Stress, Anxiety, and the Air Traffic Control Specialist: Some Conclusions from a Decade of Research,
FEDERAL AVIATION ADMINISTRATION WASHINGTON DC OFFICE OF AVIATION MEDICINE
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This paper summarizes a decade of research evaluating possible stress effects of work on Air Traffic Control Specialists ATCSs.Studies were conducted at a variety of large and small air traffic facilities. A visit of several days to each facility was part of an interdisciplinary research effort involving physiological and biochemical, as well as psychological, assessments. The principal psychological measure was the State-Trait Anxiety Inventory STAI. The STAI and other questionnaires were adminstered at the beginning and end of three to five different work shifts scheduled at a facility. The findings showed that controller groups scored significantly below college student norms on both the A-state current anxiety level and A-trait anxiety proneness measures of the STAI. Results with mood adjective checklists were similar. The findings also showed that anxiety levels 1 increased across an 8-hr work shift and 2 were higher on shifts rated difficult than they were on easy shifts. The establishment of adult norms for the STAI was undertaken to provide a better comparison for ATCS data. Results of those efforts indicated that ATCSs had lower anxiety scores than the normal adult population. Moreover, A-state scores increased from the beginning to end of work shifts for employees in a variety of non-air-traffic jobs e.g., engineers, just as they did for ATCSs. Thus ATCSs are well within normal limits on every indicator of psychological states used in these studies and appear to experience less anxiety than is the average in other work settings.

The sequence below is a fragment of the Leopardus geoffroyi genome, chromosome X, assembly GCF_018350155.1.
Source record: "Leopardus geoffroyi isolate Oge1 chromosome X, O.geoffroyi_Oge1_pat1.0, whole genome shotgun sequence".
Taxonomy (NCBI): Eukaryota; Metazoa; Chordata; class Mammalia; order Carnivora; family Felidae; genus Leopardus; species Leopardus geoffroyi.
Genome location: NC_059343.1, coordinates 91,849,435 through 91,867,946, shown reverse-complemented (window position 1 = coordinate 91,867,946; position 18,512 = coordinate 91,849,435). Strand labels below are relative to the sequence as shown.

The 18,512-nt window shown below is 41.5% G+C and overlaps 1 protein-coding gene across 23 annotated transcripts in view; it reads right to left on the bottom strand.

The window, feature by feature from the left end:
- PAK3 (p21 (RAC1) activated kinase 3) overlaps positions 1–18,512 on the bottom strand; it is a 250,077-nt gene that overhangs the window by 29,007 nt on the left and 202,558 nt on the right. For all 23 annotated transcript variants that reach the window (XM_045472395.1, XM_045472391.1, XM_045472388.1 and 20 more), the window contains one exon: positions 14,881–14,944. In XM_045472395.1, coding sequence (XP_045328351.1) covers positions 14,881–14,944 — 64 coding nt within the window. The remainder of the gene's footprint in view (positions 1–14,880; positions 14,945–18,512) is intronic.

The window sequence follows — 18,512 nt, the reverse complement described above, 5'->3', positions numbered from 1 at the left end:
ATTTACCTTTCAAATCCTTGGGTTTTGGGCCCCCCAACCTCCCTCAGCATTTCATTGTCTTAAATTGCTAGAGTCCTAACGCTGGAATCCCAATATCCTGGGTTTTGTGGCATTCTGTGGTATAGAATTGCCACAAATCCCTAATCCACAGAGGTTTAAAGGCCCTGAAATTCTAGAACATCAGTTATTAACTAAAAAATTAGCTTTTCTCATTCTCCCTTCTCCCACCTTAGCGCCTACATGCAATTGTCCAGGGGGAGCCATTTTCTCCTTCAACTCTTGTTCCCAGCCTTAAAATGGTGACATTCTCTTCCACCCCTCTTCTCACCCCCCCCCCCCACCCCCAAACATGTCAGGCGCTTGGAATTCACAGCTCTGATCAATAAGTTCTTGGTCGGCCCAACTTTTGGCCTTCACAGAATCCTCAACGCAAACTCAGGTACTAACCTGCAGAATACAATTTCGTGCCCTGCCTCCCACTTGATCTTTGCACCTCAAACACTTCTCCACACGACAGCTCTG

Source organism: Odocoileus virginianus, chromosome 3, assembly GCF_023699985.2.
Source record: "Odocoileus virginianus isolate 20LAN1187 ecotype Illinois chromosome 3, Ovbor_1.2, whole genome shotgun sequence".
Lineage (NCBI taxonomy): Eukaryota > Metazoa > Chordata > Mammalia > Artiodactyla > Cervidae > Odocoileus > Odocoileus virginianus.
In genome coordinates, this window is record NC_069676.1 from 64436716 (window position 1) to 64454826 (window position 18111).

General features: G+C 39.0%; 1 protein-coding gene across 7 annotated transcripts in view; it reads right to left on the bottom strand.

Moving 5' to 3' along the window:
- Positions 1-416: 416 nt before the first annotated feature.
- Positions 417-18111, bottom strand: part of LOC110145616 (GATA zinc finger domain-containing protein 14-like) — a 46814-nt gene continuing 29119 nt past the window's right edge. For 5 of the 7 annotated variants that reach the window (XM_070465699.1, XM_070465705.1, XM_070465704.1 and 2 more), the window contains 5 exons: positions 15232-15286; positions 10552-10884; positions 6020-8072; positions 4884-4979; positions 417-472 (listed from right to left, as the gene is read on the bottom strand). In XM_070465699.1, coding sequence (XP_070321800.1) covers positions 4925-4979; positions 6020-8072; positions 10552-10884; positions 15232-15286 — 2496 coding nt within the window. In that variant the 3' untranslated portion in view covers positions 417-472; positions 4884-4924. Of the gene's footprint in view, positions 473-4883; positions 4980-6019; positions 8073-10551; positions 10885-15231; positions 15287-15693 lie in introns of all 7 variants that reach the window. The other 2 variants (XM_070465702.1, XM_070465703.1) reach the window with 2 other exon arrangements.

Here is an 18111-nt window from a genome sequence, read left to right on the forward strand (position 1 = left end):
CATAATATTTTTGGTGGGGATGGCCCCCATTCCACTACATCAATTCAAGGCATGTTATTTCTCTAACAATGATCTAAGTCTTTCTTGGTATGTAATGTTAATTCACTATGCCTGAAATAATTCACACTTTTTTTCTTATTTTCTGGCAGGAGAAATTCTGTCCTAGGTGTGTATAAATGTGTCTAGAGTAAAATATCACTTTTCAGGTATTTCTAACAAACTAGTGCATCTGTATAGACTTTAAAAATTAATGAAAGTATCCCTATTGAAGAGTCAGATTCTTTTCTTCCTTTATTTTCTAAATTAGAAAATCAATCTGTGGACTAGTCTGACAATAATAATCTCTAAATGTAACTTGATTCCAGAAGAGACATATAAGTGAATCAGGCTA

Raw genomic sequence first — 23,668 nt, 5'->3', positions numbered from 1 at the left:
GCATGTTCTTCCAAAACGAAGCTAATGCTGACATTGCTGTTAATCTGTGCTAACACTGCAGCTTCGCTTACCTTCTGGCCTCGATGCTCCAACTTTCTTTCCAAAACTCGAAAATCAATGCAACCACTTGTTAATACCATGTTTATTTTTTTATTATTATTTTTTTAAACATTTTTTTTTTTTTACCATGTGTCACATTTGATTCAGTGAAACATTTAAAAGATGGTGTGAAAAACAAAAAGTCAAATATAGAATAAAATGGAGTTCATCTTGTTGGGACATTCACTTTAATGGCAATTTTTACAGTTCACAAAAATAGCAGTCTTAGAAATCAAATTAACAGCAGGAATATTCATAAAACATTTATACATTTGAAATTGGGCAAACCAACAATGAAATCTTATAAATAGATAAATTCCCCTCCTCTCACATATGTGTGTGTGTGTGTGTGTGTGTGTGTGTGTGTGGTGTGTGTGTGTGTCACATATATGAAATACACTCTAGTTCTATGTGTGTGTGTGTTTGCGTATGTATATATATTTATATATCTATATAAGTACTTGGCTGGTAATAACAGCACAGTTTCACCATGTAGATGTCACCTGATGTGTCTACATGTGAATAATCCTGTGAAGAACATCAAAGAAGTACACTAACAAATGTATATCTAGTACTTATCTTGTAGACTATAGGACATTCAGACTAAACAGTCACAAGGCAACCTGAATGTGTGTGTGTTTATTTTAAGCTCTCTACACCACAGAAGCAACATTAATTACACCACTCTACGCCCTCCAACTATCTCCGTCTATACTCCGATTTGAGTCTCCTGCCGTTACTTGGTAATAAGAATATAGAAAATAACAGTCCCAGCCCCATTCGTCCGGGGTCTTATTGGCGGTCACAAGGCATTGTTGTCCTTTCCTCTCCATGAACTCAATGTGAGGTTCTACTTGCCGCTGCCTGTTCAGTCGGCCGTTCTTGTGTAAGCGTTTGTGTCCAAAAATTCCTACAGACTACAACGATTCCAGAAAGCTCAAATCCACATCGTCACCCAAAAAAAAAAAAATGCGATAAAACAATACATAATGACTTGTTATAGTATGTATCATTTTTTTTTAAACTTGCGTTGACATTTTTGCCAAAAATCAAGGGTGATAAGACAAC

- Stress Physiology
- Human Factors Engineering and Man Machine Systems